Congratulations to William Lucy
On Saturday, October 20, 2018, the Eugene V. Debs Award will be presented to distinguished labor rights and civil rights leader William “Bill” Lucy. Clayola Brown, President of the A. Phillip Randolph Institute, will present the Award. The event will begin at 6:00PM with a cocktail hour followed by dinner and the Award presentation at 7:00PM. The location will be the Sycamore Banquet Facility on the campus of Indiana State University, Terre Haute, Indiana.
Fifty years ago in Memphis, Tennessee, Bill Lucy, then the director of legislative and community affairs for the American Federation of State, County and Municipal Employees (AFSCME), was a key leader of the sanitation workers striking for safe, healthy working conditions and higher wages. In coordination with the Reverend Martin Luther King,, Jr., and the Poor People’s Campaign, the union strikers exposed the de facto segregation of job opportunities in the South in 1968 and confirmed the strength and power to be gained from combining their fight with the domestic civil rights movement and the global struggle to end the war in Viet Nam. In the aftermath of the assassination of Dr. King, Bill helped to lead the strike to a successful resolution.
After growing up in the San Francisco Bay Area, in the 1950’s Bill worked as a materials and research engineer for Contra Costa County and was active in AFSCME Local 1675, becoming its President in 1965. The next year he went to Washington, D.C., to join the staff of the International Union. The events in Memphis galvanized Bill’s commitment to national and international political action utilizing the trade union movement as a platform to accomplish fundamental change.
In 1972, Bill was elected Secretary-Treasurer of AFSCME, a position that he held until his retirement in 2010. 1972 was the year that George Meany, then President of the AFL-CIO, announced that the Federation would be “neutral” in the forthcoming election between Richard Nixon and George McGovern. Many union leaders and members found that to be disgraceful and one outcome was that Bill and a grouping of fellow high ranking activists founded the Coalition of Black Trade Unionists (CBTU) and he became its first President. The organization exposed the inherent racism in much of the union movement of that time, fought segregation in the workplace and formed coalitions with other progressive organizations. CBTU continues to be a critical component in 2018 as workers and their unions face unprecedented attacks by a hostile administration and its Congressional lackeys. Bill also co-founded the Free South Africa Movement, a grass roots organization that developed support in the United Stated for the overthrow of apartheid.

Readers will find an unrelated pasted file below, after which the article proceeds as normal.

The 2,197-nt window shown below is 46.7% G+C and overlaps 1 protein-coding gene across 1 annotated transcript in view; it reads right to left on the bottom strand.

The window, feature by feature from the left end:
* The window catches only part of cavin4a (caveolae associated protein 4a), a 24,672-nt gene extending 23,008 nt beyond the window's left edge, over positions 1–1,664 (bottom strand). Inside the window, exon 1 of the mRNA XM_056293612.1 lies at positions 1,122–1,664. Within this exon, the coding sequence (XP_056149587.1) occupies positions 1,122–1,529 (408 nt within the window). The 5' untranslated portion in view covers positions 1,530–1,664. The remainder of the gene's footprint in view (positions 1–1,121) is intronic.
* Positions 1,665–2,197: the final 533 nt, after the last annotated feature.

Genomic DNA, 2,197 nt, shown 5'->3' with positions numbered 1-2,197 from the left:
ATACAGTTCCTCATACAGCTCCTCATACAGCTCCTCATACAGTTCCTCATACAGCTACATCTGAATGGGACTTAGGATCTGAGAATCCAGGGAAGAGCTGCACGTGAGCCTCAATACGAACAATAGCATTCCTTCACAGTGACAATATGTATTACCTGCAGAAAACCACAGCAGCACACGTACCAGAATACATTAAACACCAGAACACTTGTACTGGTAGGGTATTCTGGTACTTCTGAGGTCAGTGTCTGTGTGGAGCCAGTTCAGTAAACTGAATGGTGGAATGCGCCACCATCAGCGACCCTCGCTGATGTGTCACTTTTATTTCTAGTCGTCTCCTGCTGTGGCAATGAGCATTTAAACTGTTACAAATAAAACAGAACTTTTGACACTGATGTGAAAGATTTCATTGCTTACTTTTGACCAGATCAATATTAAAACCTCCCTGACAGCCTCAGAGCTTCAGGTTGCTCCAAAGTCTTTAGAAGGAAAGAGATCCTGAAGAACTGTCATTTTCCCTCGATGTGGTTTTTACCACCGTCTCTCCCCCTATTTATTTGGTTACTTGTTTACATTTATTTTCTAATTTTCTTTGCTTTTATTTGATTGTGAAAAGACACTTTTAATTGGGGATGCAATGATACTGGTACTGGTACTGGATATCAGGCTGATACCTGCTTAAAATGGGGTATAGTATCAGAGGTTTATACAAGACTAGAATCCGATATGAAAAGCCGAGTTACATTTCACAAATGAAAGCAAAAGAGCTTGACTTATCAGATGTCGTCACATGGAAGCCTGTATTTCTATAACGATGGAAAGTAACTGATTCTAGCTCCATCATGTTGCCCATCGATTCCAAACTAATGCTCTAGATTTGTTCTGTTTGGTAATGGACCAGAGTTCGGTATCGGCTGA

The legacies of Gene Debs and Bill Lucy are closely intertwined. One hundred years after Gene’s speech in Canton, Ohio, and fifty years after Bill’s courageous leadership in Memphis, we must now continue to accelerate the achievement of freedom and justice for all.
Labor History Tour
We are once again offering a Labor History Tour of Terre Haute the afternoon of the banquet Saturday, October 20th, from 10am until 12 noon, led by Debs Foundation board member Timothy Kelley.
Q&A Session with Bill Lucy and Screening of documentary At the River I Stand
Later that same afternoon, the Eugene V. Debs Foundation and the ISU History Department will host a question and answer session with this year’s award winner Bill Lucy following the screening of the documentary feature, At the River I Stand, which tells the story of the 1968 Memphis sanitation workers’ strike, including details of involvement by Martin Luther King, Bill Lucy, T. O. Jones, and O. Z. Evers.
The screening and Q&A will be at the ISU Library Events Center on the first floor of Cunningham Memorial Library at 2pm, Saturday October 20th. The session is open to the public.
Musical Performance by the Shelby Bottom Duo
This fall, we are proud to continue hosting the best in labor music, the Shelby Bottom Duo, which continues the tradition of the Shelby Bottom String Band (also formed by August and Levin): entertaining, irreverent social commentary, humanity, and humor. They also delight listeners with some obscure, quirky songs that deserve a wider audience.
Michael August is a songwriter and was the lead singer and rhythm guitarist of Shelby Bottom String Band for 7 years. He has played as a solo fingerstyle guitar act in bars & coffeehouses. He has hosted an acoustic music radio show on WRFN for eleven years.
Nell Levin has played with Americana artist Tom Roznowski, Buffalo Gals, Cadillac Cowgirls, Goldrush and bluegrass pioneer Earl Taylor. She was voted Most Promising Female Songwriter by Tennessee Songwriters Association. She was the primary songwriter, fiddler and back-up vocalist for Shelby Bottom String Band for 7 years.